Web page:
Sustainability, and the climate discourse in general, fails to disentangle the built environment in this way. The built and unbuilt environment are treated as totalities caught in a zero-sum conflict. One barrages the other with smokestacks and landfills, the other retaliates with forest fires and flooding. Climate change becomes a hyperobject, bearing down on all of humanity at once, condemning and forbidding it. (NoemaMag)
Quebec’s Bill 64, an “Act to modernize legislative provisions as regards the protection of personal information, came into effect”, carries administrative fines as high as $10 million or 2% of the enterprise’s worldwide income for privacy violations.
The passing of this bill, and the August appointment of a new privacy commissioner is likely to tip other provinces towards taking similar measures or to get a vote passed on Canada’s Bill C-27, which would set even stricter standards and enforcement across the land. For the first time in Canada, we are talking about Spielberg Jaws-level teeth for privacy rules. And yes, you’ll need a bigger boat!
Aftermarket implications: The first implication for the auto service industry in Canada is an urgent warning to step up privacy practices, including always disclosing to its business and retail customers that vehicles contain personal information and always offer to help delete this personal information if the vehicle is going to be sold or handed off to a third party. (Auto Service World)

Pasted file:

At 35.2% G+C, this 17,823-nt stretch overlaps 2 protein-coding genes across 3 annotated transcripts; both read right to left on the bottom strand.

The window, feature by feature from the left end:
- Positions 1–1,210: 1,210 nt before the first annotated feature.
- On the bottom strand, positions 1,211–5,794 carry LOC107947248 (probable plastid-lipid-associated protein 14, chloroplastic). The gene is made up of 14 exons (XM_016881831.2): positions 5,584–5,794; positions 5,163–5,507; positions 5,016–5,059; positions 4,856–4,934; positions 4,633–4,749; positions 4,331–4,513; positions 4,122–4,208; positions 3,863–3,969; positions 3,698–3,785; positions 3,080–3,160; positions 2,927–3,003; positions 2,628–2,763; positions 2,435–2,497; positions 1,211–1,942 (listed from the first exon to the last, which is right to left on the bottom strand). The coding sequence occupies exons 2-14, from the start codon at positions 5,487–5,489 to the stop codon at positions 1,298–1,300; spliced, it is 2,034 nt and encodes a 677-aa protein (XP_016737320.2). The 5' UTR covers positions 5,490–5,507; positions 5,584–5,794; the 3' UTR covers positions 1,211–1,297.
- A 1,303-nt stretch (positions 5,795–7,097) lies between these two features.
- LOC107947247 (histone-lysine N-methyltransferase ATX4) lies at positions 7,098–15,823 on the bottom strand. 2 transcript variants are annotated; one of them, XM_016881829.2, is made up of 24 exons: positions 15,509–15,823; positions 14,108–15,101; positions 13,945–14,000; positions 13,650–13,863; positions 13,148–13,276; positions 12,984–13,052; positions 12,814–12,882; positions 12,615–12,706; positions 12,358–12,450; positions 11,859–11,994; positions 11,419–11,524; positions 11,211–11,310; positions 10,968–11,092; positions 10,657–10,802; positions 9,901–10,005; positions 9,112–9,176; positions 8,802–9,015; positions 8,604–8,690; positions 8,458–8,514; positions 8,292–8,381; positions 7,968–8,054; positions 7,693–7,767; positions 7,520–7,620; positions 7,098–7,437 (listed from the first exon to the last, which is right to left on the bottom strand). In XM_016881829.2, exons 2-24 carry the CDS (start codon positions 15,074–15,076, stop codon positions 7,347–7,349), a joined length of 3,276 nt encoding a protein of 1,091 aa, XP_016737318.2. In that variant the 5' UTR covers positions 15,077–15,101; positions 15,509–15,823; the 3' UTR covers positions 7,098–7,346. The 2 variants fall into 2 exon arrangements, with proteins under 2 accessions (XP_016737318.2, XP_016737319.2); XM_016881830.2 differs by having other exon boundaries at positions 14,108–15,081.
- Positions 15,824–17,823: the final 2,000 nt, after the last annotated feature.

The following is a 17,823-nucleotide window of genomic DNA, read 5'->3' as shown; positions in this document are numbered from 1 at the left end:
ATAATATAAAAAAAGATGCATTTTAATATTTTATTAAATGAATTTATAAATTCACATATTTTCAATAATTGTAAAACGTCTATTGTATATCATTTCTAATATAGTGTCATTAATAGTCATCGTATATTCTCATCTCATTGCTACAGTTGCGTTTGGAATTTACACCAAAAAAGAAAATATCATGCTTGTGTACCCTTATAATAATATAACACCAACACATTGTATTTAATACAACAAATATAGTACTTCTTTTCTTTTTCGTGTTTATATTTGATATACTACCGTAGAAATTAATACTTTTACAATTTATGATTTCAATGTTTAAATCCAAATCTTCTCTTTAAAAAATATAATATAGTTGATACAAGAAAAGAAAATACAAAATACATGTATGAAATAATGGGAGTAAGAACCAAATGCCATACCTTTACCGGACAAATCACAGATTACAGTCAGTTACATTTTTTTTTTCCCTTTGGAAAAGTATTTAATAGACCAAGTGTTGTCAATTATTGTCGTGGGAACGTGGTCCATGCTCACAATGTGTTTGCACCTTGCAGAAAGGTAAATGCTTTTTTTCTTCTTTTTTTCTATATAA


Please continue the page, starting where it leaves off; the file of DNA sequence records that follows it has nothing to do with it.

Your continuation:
The Auto Body Parts Association (ABPA) announced that “Rich Rebuilds”, a prominent YouTube channel that focuses on automotive repair and general vehicle information, released a new video in support of the CAR Coalition, urging his 1.3 million subscribers to learn more about both the Save Money on Auto Repair Transportation (SMART) and the Right to Equitable and Professional Auto Industry Repair (REPAIR) Act.
The ABPA says the SMART Act will restore balance to the auto body part patent process and reduce the costs of post-collision auto repairs and insurance for consumers by ensuring vehicle owners have more choices when they need to repair their cars. The REPAIR Act, the ABPA says, will reduce barriers it claims car companies are creating that limit consumer choice and increase the cost to repair and maintain vehicles. (Body Shop Business)